I'm from 'Jersey, and the past few years I've become even less proud of that fact, if that's possible. Despite the hype, we're not all Chris Christies and Snookies; although truth be told, elements of their personalities innately run through the fibers of most of us who call The Garden State home.
Yes, we're feisty, maybe even ornery; but as any sociologist could explain more adequately, it's largely a result of our environment. We just can't help ourselves. We're surrounded by toxic waste and organized crime. The Amish are gathering to the west, and our backs are against the Atlantic. Wouldn't you come out swinging?
Amongst ourselves, we're not conscious of our flaws. It's only when we venture out of the safety of the state that we're smacked with a dose of reality: Most Americans are polite to one another.
Even New Yorkers are horrified at us, and that's saying something.
To locals, when I'm home, I'm from Oregon. I own up to my East Coast upbringing. Oddly enough, in both places that helps explain my behavior. This past summer, I spent some time assisting Mom, who lives along the Shore. Dog-walking along the rebuilt pier each day, I had an opportunity to speak to many of my people, to whom I was now a foreigner.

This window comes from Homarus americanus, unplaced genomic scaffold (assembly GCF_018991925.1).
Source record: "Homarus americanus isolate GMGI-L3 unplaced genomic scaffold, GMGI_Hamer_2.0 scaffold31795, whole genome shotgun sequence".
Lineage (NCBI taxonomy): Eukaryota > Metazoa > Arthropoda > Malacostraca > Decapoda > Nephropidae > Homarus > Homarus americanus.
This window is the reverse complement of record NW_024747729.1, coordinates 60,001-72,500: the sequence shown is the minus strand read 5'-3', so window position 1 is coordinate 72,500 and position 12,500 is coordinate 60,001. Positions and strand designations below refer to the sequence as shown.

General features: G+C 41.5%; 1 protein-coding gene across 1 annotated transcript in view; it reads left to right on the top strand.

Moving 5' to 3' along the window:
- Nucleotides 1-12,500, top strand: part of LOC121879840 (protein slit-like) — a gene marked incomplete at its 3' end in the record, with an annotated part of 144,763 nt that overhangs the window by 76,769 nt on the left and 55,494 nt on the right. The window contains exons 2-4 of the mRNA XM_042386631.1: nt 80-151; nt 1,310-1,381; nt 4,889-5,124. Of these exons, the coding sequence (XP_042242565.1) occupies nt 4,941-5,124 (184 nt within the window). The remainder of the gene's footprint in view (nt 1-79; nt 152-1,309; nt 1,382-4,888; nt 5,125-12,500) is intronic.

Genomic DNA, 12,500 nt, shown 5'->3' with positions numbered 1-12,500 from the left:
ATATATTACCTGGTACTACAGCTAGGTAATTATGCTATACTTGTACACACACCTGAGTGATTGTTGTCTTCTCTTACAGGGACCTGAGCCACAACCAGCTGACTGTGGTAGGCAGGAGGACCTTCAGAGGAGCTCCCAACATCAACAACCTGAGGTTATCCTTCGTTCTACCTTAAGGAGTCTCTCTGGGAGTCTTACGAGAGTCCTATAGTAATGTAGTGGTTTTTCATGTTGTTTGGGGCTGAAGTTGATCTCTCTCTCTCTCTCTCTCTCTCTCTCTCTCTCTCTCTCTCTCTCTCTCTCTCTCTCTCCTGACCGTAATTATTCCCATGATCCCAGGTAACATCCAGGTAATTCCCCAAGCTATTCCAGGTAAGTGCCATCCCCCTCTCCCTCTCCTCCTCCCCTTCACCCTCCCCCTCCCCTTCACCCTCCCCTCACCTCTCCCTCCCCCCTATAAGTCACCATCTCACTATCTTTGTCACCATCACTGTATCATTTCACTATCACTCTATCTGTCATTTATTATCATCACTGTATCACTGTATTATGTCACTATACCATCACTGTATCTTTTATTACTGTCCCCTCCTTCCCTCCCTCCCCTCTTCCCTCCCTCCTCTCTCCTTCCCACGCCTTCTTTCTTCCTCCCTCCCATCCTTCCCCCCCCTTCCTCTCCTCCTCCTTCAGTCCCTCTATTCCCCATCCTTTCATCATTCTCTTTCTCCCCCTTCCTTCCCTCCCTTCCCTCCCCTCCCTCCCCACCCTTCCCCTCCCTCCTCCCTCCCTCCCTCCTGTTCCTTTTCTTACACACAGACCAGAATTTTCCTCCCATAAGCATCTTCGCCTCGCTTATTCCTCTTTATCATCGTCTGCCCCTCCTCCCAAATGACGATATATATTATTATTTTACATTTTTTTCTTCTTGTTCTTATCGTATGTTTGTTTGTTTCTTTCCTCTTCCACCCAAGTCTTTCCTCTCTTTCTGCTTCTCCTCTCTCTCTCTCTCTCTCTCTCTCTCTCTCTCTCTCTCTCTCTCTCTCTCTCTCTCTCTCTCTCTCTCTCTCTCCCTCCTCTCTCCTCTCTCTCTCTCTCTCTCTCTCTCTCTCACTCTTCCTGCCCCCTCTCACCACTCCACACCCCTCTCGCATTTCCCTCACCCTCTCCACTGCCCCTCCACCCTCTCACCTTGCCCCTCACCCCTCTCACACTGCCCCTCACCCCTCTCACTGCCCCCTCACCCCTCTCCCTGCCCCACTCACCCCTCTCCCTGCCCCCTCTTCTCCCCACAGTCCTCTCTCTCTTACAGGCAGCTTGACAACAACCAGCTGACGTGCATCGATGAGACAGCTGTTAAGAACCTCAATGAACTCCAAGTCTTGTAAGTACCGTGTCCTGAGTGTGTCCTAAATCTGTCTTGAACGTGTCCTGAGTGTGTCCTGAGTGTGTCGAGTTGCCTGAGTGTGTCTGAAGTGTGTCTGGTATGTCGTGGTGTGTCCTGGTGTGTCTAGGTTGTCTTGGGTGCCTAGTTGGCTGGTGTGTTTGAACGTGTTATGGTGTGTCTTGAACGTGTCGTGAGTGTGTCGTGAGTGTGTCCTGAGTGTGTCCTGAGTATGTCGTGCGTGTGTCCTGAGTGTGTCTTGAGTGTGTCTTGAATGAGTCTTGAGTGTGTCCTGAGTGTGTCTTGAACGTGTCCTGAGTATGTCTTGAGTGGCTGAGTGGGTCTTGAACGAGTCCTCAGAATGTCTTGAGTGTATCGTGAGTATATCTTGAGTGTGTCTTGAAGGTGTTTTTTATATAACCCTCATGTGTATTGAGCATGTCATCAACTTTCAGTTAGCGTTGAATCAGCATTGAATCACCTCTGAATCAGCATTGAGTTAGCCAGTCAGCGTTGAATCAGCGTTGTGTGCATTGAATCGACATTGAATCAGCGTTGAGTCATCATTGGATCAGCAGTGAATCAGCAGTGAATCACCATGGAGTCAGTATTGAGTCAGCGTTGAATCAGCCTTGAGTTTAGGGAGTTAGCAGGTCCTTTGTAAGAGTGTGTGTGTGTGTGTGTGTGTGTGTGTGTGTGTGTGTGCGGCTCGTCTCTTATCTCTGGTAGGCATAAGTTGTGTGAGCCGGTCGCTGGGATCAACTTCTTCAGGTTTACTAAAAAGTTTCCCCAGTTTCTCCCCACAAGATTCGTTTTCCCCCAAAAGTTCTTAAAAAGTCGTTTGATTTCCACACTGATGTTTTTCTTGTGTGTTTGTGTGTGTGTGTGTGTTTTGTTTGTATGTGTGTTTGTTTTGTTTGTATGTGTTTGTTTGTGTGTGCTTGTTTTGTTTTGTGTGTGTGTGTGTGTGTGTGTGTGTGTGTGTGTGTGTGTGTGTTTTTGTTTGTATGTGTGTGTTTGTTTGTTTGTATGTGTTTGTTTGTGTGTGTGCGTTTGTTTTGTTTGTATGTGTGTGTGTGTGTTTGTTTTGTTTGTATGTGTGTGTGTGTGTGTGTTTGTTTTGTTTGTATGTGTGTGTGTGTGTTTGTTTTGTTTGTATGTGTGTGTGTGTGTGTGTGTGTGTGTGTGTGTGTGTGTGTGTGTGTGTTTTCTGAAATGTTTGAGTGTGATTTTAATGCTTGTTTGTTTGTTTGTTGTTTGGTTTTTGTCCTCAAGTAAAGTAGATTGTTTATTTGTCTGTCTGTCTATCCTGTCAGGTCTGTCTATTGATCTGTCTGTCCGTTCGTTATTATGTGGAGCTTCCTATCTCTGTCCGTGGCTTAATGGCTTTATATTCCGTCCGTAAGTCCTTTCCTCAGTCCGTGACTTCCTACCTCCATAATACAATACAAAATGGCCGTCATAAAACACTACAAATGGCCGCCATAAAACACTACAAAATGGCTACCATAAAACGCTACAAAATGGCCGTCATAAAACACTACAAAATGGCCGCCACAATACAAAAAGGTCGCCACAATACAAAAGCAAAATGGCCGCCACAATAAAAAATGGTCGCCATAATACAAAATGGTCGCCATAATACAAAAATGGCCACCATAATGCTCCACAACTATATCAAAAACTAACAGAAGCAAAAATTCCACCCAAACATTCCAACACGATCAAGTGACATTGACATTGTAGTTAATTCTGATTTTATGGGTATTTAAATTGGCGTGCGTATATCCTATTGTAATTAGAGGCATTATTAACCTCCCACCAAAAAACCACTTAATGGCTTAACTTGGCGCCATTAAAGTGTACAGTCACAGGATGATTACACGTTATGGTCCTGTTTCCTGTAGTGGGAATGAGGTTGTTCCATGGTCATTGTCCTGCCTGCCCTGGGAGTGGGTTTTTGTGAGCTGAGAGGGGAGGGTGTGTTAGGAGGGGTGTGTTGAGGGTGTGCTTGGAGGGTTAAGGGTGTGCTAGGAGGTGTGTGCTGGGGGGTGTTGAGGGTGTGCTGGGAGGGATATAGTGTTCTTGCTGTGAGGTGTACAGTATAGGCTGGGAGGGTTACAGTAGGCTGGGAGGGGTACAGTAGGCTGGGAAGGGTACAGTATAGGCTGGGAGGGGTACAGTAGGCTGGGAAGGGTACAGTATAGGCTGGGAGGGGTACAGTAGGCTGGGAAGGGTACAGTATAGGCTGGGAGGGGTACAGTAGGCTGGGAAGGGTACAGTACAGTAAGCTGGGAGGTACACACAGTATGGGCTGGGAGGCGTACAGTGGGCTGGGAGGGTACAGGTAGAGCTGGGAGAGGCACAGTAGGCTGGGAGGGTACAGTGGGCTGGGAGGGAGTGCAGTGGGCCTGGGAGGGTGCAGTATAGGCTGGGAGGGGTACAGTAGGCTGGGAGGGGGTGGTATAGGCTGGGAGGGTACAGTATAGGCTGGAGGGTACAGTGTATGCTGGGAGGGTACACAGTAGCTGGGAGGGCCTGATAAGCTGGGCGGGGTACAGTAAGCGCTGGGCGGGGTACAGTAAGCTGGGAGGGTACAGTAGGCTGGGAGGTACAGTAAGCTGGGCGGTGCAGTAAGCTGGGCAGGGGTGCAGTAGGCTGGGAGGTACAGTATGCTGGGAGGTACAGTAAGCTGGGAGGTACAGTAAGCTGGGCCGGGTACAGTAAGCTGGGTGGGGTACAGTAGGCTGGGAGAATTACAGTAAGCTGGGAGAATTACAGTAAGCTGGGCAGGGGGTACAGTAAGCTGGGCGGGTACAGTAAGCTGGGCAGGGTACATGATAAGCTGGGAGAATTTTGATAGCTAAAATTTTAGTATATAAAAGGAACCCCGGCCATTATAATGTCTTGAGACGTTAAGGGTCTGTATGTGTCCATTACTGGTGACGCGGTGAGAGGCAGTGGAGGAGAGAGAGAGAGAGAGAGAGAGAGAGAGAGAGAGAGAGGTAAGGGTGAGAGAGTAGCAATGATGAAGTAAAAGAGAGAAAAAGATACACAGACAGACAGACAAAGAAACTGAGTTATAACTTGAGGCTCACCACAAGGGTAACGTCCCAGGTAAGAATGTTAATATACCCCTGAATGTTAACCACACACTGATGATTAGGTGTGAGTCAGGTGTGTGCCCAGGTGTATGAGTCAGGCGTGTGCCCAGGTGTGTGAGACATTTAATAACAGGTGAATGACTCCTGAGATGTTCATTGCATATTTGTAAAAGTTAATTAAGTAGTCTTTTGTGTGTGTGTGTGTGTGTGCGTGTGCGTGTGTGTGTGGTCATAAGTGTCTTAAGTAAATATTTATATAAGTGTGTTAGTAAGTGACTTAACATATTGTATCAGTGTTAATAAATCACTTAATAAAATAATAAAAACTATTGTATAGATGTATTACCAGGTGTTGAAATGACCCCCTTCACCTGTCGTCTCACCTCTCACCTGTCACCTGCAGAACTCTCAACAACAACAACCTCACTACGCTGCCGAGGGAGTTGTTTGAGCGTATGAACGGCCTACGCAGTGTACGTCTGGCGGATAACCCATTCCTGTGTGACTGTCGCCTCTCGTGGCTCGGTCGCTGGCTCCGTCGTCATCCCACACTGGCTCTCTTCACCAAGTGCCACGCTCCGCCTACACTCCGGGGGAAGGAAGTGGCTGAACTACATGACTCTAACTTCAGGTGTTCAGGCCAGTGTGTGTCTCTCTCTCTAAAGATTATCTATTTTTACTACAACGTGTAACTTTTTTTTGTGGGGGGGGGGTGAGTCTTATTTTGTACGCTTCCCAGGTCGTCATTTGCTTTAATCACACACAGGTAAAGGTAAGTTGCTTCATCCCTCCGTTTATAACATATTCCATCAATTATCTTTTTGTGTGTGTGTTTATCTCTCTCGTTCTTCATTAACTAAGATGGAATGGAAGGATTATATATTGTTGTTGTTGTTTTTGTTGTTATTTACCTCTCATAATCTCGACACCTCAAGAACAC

Briefly summarizing my relocation from coast to coast, reactions were overwhelmingly similar. Eyes glazed wistfully as they repeated, "Ore-a'gone." Most people had been affected in some way by Hurricane Sandy, and I was told that while everyone came together immediately after, it shortly turned into survival of the fittest. Hotels gouged the displaced, and limited resources turned people snarly. Life in Oregon sounds like heaven, and they'd come if they could, just as people in warring nations flee to safety.
"THAT's why you're so friendly," I heard more than once. Gee, tell that to the Oregonians, would'ja? Around here it's, "So THAT's why."
We New Jerseyans can identify one another within one or two utterances and excitedly compare notes, like how we must try harder to speak more slowly. Our decibel level is another source of annoyance, apparently, but we're used to hollering at one another as if we're on a trading room floor. We're totally misunderstood.
Every Yin needs a Yang. You people need us to make you look good. But I must confess to a few pet peeves: Jersey Steamers and Oregon Gooey Ducks are not the same thing; real chicken salad doesn't have fruit and nuts; and our concept of graffiti differs immeasurably.
But considering 50 individual cultures are held together by a single Constitution, we're not doing so badly.
Andrea Jansen is a dual-state resident who splits her time between Eagle Point and New Jersey.